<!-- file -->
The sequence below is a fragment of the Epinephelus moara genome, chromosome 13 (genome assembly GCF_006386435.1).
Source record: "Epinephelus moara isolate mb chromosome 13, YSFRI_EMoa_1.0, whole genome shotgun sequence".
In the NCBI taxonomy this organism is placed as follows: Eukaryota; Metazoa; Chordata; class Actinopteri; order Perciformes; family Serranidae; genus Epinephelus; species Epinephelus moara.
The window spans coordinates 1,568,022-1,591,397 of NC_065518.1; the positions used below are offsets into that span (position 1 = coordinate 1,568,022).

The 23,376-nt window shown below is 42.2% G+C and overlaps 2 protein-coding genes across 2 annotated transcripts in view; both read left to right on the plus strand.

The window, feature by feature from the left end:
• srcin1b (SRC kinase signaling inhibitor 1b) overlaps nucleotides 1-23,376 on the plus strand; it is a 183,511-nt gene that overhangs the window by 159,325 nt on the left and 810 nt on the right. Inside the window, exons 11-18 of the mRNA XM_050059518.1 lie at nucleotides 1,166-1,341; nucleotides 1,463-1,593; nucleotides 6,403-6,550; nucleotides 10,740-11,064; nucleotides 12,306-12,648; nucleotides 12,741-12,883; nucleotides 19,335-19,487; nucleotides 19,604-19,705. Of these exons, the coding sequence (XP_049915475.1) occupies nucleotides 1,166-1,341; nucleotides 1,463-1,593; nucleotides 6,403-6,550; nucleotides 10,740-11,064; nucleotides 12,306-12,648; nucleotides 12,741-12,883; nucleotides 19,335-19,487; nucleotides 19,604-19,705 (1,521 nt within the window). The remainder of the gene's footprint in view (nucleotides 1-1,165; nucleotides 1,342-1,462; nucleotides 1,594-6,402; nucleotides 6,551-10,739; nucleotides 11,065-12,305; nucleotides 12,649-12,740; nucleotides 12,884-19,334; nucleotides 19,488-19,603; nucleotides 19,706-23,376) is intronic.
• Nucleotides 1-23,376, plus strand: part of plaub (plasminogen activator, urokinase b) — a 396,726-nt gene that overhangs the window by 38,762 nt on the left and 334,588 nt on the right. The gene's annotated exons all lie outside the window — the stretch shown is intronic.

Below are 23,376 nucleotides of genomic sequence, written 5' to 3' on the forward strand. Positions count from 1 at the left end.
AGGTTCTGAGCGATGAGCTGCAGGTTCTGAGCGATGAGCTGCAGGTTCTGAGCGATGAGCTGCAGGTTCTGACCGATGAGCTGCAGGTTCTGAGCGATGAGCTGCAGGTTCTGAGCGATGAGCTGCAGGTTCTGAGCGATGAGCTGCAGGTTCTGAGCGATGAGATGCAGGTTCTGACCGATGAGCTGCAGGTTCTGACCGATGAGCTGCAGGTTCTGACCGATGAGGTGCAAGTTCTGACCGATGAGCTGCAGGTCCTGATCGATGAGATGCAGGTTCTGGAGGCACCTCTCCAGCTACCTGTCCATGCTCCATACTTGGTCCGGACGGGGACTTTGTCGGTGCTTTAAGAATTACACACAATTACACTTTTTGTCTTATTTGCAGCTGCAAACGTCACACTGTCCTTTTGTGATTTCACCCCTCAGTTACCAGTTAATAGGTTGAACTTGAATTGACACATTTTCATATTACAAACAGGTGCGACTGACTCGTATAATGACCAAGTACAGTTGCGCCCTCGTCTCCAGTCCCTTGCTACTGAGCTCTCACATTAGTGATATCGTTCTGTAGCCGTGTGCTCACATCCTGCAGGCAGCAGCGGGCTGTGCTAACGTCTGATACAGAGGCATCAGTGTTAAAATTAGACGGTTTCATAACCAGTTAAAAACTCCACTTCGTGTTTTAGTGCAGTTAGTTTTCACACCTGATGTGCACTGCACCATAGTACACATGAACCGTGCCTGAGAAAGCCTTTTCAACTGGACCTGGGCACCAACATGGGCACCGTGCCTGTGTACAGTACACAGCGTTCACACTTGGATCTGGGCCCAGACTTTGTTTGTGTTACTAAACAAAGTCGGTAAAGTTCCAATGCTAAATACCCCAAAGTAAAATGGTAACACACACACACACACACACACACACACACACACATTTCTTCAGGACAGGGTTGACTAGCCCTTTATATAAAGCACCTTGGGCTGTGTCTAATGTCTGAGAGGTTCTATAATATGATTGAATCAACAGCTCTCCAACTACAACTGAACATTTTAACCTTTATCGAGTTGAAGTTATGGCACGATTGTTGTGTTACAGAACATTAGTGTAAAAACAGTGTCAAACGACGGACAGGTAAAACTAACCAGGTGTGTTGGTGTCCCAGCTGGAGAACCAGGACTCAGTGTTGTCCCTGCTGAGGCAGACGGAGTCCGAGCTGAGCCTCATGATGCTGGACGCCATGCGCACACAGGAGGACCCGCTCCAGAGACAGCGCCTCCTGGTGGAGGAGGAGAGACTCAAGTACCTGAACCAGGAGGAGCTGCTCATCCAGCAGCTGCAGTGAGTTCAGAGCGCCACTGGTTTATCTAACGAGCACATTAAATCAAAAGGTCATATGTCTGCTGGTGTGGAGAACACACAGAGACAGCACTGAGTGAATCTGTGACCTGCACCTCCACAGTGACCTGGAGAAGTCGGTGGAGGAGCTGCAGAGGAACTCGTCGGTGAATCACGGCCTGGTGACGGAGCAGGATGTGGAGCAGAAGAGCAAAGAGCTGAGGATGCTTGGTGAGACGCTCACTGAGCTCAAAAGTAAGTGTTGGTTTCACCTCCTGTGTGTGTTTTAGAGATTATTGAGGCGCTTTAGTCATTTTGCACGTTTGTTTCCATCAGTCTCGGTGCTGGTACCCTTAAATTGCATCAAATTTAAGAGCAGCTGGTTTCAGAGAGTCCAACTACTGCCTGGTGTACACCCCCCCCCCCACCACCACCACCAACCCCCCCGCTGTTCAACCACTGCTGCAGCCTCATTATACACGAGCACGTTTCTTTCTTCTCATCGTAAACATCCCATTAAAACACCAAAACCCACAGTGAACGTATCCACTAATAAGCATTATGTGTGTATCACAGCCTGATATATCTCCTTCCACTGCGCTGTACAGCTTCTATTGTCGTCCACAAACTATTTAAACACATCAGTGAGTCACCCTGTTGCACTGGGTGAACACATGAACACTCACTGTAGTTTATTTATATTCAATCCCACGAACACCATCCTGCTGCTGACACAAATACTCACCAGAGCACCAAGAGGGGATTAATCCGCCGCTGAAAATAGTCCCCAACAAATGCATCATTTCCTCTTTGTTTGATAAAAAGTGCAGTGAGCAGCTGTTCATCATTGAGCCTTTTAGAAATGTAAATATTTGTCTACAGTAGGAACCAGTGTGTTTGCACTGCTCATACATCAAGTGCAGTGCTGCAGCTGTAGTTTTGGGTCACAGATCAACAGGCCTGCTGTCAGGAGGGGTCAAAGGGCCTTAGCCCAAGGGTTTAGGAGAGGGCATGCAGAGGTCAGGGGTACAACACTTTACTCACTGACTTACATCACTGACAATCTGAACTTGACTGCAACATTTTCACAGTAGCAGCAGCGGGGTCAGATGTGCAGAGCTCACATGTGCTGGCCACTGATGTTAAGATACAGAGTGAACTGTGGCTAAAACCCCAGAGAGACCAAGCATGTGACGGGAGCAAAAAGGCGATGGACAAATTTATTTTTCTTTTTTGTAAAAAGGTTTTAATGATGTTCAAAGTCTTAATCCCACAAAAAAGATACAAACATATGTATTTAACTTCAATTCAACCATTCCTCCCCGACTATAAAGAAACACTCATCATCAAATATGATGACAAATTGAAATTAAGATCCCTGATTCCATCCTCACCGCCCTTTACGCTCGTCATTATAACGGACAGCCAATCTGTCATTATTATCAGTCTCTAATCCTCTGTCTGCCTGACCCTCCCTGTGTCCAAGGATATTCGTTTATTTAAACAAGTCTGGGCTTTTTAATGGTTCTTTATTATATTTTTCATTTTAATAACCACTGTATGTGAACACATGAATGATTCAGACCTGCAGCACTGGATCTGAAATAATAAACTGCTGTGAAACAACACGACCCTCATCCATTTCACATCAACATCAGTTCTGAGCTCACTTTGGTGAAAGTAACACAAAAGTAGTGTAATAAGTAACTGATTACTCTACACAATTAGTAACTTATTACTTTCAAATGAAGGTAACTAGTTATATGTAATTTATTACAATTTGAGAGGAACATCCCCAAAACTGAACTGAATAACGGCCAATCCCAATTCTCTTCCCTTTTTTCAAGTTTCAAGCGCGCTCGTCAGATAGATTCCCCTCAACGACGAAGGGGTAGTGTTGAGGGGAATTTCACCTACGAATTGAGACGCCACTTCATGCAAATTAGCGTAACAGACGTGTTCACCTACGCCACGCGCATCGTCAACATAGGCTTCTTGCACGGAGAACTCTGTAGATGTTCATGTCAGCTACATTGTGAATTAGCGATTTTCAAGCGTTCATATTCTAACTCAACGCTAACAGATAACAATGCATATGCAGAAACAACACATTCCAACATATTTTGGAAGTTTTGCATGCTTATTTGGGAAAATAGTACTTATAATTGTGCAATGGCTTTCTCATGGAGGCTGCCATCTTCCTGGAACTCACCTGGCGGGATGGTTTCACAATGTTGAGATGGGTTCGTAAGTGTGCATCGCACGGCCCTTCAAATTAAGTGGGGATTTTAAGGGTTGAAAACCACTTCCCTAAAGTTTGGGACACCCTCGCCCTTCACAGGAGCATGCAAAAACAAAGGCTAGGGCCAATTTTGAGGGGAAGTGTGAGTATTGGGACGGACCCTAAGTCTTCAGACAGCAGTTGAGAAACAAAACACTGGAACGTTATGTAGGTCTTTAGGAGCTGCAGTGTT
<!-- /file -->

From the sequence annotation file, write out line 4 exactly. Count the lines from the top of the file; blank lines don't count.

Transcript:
The window spans coordinates 1,568,022-1,591,397 of NC_065518.1; the positions used below are offsets into that span (position 1 = coordinate 1,568,022).